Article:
Eric Cantor

In this era of ubiquitous bailouts, the public discussion seems to overlook the nine out of 10 of homeowners who are paying their mortgages on time. While the proposals put forth by the Obama administration throw enormous sums of good taxpayer money at those who have engaged in irresponsible or even fraudulent behavior, unfairly left out in the cold are the vast majority of Americans who have behaved responsibly. As House Republicans roll out our alternative housing plan today, we do not make that same mistake.

We believe our plan is the most effective way to stimulate home-buying and arrest the free fall in home values that has erased roughly $20 trillion in housing wealth since the market peaked in mid-2007. What distinguishes our program is the emphasis on fairness.

Unlike the administration’s plan, we do not offer help to borrowers who inaccurately represented their income or assets on their original mortgage. Likewise, there is no assistance for lenders who followed improper lending standards and made loans to people who could not afford them.

Instead, the GOP plan gives incentives to all responsible Americans who want to buy a new home or refinance at a lower rate. This includes homeowners who find themselves temporarily unemployed; “neighborhood investors” who would purchase and rent out homes in areas with a high number of foreclosures; growing families who want to trade up to a larger home; empty-nesters seeking to downsize; and families who wish to relocate to a new area.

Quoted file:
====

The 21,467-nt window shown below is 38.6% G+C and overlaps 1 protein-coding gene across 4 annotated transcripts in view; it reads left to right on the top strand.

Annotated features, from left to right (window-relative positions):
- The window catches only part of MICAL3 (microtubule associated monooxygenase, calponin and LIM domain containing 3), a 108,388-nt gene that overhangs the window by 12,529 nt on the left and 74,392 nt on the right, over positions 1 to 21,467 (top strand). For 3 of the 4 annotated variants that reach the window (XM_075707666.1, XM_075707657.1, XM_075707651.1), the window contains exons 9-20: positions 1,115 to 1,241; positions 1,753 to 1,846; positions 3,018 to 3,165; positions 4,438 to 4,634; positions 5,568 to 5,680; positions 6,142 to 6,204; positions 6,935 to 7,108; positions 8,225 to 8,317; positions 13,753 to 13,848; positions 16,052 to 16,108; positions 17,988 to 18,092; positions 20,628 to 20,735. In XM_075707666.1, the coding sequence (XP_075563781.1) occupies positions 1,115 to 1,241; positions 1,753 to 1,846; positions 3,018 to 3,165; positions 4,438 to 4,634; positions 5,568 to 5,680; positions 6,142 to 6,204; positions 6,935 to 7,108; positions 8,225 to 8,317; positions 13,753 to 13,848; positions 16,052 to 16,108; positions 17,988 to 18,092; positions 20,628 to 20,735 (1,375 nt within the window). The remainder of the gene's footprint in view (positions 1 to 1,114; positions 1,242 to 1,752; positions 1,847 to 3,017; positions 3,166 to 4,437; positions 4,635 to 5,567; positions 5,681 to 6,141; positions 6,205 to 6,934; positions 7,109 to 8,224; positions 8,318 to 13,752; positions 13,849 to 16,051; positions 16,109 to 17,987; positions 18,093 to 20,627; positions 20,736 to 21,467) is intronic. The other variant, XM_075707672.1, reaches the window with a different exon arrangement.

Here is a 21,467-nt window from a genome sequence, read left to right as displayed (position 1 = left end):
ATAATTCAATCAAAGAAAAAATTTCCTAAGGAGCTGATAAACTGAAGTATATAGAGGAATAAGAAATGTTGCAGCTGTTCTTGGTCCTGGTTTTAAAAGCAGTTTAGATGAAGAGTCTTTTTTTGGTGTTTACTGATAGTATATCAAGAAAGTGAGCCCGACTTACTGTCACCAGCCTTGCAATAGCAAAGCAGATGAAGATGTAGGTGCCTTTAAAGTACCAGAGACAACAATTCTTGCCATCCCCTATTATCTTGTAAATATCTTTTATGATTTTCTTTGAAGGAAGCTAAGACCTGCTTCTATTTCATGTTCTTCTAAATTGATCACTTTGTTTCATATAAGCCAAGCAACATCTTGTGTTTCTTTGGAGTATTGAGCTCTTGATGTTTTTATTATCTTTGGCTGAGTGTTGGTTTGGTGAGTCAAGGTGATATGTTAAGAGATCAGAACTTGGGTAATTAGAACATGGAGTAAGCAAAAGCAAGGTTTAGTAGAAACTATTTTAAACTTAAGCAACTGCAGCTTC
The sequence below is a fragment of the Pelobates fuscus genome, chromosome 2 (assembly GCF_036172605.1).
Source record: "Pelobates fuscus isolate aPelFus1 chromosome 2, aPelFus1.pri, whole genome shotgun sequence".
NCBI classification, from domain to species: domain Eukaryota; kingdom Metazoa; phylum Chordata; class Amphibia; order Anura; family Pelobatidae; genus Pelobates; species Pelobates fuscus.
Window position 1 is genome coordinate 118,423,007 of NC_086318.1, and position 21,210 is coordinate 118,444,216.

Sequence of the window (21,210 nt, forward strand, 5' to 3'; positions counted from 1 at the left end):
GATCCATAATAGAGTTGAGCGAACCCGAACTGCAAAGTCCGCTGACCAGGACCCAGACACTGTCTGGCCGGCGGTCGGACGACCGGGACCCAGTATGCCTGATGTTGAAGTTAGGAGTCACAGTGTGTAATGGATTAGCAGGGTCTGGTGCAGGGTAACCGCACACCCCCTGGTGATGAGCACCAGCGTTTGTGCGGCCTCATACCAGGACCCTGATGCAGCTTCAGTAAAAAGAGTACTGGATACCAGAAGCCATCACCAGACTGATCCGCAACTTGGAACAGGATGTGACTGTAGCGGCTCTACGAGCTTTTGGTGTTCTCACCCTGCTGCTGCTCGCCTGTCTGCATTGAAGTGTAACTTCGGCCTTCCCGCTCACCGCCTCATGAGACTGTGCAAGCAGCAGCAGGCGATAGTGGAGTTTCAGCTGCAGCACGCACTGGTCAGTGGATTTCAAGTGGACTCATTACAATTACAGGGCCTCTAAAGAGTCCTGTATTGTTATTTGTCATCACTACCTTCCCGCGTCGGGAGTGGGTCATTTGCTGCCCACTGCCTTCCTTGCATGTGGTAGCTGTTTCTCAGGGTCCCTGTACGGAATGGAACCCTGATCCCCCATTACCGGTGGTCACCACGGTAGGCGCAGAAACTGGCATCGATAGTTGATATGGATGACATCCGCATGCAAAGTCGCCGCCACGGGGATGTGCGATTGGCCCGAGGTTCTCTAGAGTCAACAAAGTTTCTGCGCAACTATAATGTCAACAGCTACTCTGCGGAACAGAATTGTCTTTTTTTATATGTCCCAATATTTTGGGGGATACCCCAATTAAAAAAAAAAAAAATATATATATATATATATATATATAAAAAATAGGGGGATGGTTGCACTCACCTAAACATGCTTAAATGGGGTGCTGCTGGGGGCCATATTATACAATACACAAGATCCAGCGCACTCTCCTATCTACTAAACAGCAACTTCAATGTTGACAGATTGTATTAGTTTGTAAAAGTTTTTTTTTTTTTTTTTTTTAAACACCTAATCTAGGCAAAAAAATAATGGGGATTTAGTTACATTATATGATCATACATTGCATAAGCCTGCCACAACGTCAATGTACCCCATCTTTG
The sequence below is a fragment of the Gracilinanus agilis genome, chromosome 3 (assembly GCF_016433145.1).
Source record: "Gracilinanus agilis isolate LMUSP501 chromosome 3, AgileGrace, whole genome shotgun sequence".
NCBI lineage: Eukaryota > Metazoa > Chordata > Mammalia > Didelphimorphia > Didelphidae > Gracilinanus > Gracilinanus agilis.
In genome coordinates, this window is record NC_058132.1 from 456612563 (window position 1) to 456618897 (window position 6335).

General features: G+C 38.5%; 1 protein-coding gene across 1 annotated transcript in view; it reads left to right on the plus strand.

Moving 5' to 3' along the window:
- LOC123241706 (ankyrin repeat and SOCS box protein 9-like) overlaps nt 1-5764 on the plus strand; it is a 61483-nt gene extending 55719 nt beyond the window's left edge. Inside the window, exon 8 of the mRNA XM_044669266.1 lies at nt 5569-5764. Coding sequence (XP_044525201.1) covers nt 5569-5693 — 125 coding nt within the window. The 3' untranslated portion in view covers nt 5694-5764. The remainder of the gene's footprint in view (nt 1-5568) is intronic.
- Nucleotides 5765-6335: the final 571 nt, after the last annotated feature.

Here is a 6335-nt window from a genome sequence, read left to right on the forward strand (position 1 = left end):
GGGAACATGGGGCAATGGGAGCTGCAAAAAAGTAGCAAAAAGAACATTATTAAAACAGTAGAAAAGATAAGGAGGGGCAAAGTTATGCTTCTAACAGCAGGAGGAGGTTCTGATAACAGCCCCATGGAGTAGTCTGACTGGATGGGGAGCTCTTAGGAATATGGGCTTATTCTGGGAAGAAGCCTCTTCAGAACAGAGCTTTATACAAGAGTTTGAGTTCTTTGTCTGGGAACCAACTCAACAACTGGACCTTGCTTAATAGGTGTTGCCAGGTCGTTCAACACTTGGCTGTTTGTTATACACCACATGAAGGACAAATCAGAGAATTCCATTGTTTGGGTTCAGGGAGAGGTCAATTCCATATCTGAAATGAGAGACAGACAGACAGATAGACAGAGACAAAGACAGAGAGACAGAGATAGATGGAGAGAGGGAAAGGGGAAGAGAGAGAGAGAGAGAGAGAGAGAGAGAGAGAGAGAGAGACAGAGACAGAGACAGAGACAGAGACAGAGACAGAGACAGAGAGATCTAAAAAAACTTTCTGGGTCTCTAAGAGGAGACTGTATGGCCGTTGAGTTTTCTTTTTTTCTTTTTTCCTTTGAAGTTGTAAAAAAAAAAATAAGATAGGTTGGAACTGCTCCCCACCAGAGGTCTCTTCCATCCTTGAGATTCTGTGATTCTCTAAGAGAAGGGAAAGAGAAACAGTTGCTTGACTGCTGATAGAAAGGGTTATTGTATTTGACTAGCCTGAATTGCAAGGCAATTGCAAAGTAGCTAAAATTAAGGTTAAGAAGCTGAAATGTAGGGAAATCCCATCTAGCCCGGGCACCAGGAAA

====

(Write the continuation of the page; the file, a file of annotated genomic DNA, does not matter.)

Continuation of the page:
Republicans are determined to break the deflationary habit of prospective homebuyers and private capital merely waiting on the sidelines for things to get worse. The scaled-down $8,000 tax credit for first-time homebuyers in the recent stimulus bill doesn’t go far enough to tip the balance in favor of buying.

To spur home purchases across the board, we propose:

• A $15,000 home-buyers tax credit for all purchases of primary residences provided that the buyer pays 5 percent down. Boosted by historically low mortgage rates, this tax credit provides the right incentives to get all kinds of capable homebuyers back into the game – not just first-timers. The credit covers purchases made before July 1, 2010.

We also believe we can put a dent in the housing inventory glut by encouraging neighborhood investors. Current law provides incentives only for the purchase of owner-occupied homes. To encourage neighborhood investors to buy and rent out these homes rather than leaving them empty eyesores that further drag down home values in the area, House Republicans propose:


Eric Cantor

Eric Cantor is a fourth-term congressman representing the Seventh District of Virginia.
 
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